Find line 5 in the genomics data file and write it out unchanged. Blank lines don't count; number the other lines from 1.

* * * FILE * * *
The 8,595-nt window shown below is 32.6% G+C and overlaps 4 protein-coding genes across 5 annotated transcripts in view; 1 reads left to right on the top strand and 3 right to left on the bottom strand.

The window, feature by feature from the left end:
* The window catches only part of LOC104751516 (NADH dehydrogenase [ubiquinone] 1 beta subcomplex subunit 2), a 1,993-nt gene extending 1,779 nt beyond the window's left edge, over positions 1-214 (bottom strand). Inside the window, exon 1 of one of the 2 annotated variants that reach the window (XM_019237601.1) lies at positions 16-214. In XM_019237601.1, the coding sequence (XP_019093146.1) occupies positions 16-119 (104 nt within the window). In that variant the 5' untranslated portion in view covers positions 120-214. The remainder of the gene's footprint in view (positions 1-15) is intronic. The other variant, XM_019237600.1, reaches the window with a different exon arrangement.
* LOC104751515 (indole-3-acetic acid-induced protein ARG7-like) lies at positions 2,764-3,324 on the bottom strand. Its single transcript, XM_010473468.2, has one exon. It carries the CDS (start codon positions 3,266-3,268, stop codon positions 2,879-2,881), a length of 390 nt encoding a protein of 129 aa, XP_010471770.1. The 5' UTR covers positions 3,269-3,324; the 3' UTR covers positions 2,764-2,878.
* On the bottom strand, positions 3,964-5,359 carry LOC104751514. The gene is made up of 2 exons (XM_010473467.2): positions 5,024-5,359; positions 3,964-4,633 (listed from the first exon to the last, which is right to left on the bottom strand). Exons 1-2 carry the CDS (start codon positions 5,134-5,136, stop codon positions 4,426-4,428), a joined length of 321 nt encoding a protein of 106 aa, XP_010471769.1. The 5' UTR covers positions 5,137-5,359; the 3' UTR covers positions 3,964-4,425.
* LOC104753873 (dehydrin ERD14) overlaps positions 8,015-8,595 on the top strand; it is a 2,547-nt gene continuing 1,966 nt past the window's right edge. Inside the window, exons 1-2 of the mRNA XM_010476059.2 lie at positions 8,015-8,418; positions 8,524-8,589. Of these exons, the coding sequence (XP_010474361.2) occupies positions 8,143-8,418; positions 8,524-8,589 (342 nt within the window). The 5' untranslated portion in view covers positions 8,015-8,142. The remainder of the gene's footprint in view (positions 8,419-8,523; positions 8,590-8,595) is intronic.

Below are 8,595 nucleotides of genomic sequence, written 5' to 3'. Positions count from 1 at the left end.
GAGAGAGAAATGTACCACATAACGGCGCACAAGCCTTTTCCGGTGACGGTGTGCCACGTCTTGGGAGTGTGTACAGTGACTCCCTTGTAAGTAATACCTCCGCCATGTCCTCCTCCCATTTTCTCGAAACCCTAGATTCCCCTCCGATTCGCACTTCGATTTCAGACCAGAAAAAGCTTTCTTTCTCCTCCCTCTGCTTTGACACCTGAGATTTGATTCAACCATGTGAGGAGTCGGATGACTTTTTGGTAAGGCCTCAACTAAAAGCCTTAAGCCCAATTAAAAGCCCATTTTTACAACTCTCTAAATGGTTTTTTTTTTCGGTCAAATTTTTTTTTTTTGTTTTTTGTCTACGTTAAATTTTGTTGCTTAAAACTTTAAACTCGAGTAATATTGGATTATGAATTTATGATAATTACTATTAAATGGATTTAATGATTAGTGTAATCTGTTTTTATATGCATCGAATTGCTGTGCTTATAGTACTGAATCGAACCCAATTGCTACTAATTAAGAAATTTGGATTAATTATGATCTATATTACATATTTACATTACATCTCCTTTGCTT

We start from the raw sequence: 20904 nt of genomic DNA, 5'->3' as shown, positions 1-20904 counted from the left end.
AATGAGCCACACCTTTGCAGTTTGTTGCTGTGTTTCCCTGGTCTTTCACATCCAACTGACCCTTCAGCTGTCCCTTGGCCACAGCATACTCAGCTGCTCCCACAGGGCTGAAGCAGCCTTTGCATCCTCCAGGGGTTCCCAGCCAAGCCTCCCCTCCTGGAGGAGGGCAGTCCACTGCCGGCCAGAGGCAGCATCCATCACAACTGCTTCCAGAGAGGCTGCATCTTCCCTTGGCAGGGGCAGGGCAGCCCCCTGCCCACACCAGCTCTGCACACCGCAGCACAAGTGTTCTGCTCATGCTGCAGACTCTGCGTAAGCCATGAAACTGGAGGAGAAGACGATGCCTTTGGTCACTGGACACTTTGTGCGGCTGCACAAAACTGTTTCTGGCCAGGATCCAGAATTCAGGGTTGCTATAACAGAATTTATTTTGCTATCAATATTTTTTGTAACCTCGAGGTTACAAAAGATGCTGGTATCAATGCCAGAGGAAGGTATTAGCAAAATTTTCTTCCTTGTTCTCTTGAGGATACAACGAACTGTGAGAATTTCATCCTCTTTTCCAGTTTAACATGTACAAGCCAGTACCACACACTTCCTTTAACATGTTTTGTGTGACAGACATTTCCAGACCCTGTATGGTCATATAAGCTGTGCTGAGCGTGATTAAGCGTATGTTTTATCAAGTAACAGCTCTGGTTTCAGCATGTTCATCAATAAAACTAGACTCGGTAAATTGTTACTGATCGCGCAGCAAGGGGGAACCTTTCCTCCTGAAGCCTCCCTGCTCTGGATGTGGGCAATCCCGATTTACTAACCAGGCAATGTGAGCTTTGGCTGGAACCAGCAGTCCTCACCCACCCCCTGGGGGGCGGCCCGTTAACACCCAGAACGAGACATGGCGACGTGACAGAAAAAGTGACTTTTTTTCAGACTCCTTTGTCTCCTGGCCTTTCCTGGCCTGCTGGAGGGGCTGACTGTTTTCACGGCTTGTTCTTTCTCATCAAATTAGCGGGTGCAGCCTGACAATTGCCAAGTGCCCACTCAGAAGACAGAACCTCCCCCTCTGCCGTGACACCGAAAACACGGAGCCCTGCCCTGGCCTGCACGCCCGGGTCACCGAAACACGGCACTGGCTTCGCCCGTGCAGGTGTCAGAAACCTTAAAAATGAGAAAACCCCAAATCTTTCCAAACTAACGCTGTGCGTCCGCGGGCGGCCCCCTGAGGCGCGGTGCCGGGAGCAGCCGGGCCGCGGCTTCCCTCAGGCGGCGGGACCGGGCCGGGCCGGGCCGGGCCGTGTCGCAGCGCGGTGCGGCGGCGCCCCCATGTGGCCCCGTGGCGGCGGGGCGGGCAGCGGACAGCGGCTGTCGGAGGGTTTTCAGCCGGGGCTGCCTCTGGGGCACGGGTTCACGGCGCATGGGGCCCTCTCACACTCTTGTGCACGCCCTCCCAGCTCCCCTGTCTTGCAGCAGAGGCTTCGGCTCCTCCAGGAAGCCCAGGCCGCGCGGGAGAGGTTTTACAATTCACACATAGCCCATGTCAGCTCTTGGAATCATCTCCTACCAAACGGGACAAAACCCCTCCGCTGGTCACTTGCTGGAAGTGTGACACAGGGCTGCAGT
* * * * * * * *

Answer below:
* On the bottom strand, positions 3,964-5,359 carry LOC104751514. The gene is made up of 2 exons (XM_010473467.2): positions 5,024-5,359; positions 3,964-4,633 (listed from the first exon to the last, which is right to left on the bottom strand). Exons 1-2 carry the CDS (start codon positions 5,134-5,136, stop codon positions 4,426-4,428), a joined length of 321 nt encoding a protein of 106 aa, XP_010471769.1. The 5' UTR covers positions 5,137-5,359; the 3' UTR covers positions 3,964-4,425.